Soldiers with the National Guard are already under the gun in Iraq and Afghanistan. But now a new government report claims that while the troops are fighting far from home, red tape is preventing many of them from being paid.
While National Guard soldiers fulfill their duty, risking their lives around the world, the Pentagon apparently is not living up to its obligation to pay them the right amount or on time. That's according to a new congressional report obtained by NBC News, which finds the Pentagon's pay process is such a mess it's having "a profound financial impact on individual soldiers and their families."
"This is well beyond anything I could ever imagine," said Rep. Christopher Shays, R-Conn., "I would like to think if we send people off to war that we're not going to have them worry about whether their home is going to be taken because they can't pay their mortgage."
Those are just two examples. They both have to do with the Pentagon's problems paying the Guard for the work they're being asked to do. At a time when the Pentagon keeps insisting it's addressing the suicide issue, it's appalling that yet again they're trying to save a few pennies by short changing National Guard service members.

In other news of cheapness and crooked behavior, Ryan Abbott (Courthouse News Service) reports 28 firefighters are part of a class action lawsuit against "Wackenhut, KBR and Halliburton [who they allege] forced them to work around the clock in Afghanistan and Iraq but paid them for only half their time." Zoe Tillman (The BLT) quotes one of the attorneys representing the firefighters, Scott Bloch, stating, "This case is about very big government contractors making billions off of the back of firefighters and other people who work over there in Iraq and Afghanistan. They're going to make billions if they pay for work performed, but somehow that's not enough for them."
Lastly, the US Justice Dept notes a 20-month sentence for a US Army Corps of Engineers employee for bribery:
Friday, December 9, 2011
Former Army Corps of Engineers Employee Sentenced to 20 Months in Prison for Accepting Bribes from Iraqi Contractors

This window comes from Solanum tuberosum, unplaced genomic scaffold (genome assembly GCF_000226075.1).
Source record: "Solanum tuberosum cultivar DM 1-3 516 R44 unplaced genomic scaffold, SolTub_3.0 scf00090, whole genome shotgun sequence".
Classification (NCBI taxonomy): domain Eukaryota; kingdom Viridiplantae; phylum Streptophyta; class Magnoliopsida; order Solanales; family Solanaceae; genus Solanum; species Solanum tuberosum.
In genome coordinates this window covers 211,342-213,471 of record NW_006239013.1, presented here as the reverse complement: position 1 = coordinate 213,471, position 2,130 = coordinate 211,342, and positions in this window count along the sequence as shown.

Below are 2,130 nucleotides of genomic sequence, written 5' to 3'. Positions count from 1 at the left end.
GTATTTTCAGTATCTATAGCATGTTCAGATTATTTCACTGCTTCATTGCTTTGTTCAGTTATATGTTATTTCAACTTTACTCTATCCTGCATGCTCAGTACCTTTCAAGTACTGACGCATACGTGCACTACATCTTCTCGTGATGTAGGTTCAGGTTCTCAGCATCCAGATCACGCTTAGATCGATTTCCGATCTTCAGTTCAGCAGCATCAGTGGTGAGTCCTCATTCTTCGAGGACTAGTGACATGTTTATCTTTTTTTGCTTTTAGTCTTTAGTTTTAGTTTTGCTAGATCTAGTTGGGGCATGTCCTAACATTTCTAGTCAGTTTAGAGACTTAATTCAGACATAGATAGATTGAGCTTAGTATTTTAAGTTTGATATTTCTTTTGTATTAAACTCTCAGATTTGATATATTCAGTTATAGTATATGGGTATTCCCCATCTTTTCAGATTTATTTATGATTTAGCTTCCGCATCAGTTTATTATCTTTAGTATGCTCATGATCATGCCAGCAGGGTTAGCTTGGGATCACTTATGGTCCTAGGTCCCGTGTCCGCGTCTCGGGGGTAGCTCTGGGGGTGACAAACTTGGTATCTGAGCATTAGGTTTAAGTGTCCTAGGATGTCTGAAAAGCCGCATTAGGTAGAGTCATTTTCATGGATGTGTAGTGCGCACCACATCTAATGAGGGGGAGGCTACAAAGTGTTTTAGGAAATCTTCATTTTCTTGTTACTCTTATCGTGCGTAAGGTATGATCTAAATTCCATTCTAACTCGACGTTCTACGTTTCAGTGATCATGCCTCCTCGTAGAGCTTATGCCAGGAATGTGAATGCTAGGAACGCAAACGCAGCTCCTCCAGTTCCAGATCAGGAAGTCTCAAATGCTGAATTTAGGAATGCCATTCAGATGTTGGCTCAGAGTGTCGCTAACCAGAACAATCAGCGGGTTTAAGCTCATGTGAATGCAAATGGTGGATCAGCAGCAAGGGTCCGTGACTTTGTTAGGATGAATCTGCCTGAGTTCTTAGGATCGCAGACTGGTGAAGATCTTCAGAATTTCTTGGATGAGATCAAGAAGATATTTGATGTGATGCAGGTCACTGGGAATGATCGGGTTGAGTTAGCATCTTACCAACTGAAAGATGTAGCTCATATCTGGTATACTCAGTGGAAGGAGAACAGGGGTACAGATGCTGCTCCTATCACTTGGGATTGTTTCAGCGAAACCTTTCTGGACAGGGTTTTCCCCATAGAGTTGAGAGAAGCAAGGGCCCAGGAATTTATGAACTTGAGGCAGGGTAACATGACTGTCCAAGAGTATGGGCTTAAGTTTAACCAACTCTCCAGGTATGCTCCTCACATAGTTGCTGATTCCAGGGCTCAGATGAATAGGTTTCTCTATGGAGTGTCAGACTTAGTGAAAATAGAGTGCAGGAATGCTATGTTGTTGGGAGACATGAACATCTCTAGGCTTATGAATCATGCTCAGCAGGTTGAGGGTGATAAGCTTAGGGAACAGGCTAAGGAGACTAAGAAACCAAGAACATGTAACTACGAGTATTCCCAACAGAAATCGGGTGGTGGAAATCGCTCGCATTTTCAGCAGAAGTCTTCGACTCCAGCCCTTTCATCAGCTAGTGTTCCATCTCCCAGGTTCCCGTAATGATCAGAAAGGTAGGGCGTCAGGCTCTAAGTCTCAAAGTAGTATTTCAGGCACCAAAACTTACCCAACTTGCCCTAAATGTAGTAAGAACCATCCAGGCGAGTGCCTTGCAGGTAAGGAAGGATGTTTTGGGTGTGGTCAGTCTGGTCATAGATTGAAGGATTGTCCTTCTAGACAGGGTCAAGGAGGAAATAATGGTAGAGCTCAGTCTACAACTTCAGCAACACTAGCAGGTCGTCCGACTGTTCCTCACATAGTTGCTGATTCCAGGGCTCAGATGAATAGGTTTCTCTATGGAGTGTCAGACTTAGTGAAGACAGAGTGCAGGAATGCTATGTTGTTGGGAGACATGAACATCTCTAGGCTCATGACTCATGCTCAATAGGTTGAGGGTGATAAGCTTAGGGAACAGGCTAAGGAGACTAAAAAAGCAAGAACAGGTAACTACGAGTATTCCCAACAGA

WASHINGTON - A former employee of the U.S. Army Corps of Engineers stationed in Baghdad, Iraq, was sentenced today in the Eastern District of Virginia to 20 months in prison for conspiring to receive bribes from Iraqi contractors involved in the U.S.-funded reconstruction efforts, announced Assistant Attorney General Lanny A. Breuer of the Justice Department's Criminal Division, U.S. Attorney Neil H. MacBride for the Eastern District of Virginia and Assistant Director in Charge James W. McJunkin of the FBI's Washington Field Office.

Thomas Aram Manok, 51, of Chantilly, Va., was sentenced by U.S. District Judge Anthony J. Trenga. In addition to his prison term, Manok was sentenced to three years of supervised release. Judge Trenga ordered a forfeiture hearing to be held on Jan. 13, 2012. Manok pleaded guilty on Sept. 19, 2011.

Manok admitted to using his official position to conspire with Iraqi contractors to accept cash bribes in exchange for recommending that the U.S. Army Corps of Engineers approve contracts and other requests for payment submitted by the contractors to the U.S. government. According to court documents, in March and April 2010, Manok agreed to receive a $10,000 payment from one such contractor who had been involved in constructing a kindergarten and girls' school in the Abu Ghraib neighborhood of Baghdad and had sought Manok's influence in having requests for payment approved by the U.S. Army Corps of Engineers. According to court documents, Manok was to receive an additional bribe payment from the contractor once the contractor's claim had been approved. Manok also admitted that he intended to conceal the payments from authorities by transferring them, via associates, from Iraq to Armenia.

This case was investigated by the FBI's Washington Field Office, the Department of Defense Office of the Inspector General, the Army Criminal Investigation Command and the Defense Criminal Investigative Service, as participants in the International Contract Corruption Task Force. The case is being prosecuted by Assistant U.S. Attorney Paul J. Nathanson of the Eastern District of Virginia and Trial Attorney Mary Ann McCarthy of the Criminal Division's Fraud Section.

This prosecution is part of efforts underway by President Barack Obama's Financial Fraud Enforcement Task Force. President Obama established the interagency Financial Fraud Enforcement Task Force to wage an aggressive, coordinated and proactive effort to investigate and prosecute financial crimes. The task force includes representatives from a broad range of federal agencies, regulatory authorities, inspectors general and state and local law enforcement who, working together, bring to bear a powerful array of criminal and civil enforcement resources. The task force is working to improve efforts across the federal executive branch, and with state and local partners, to investigate and prosecute significant financial crimes, ensure just and effective punishment for those who perpetrate financial crimes, combat discrimination in the lending and financial markets, and recover proceeds for victims of financial crimes. For more information about the task force visit:

RECOMMENDED: "Iraq snapshot"
"The continued wounds"
"The continuing Air Force scandal"
"Fancy Dogs in the Kitchen"
"3 men, 3 women"
"Late night TV"
"Bird On A Wire"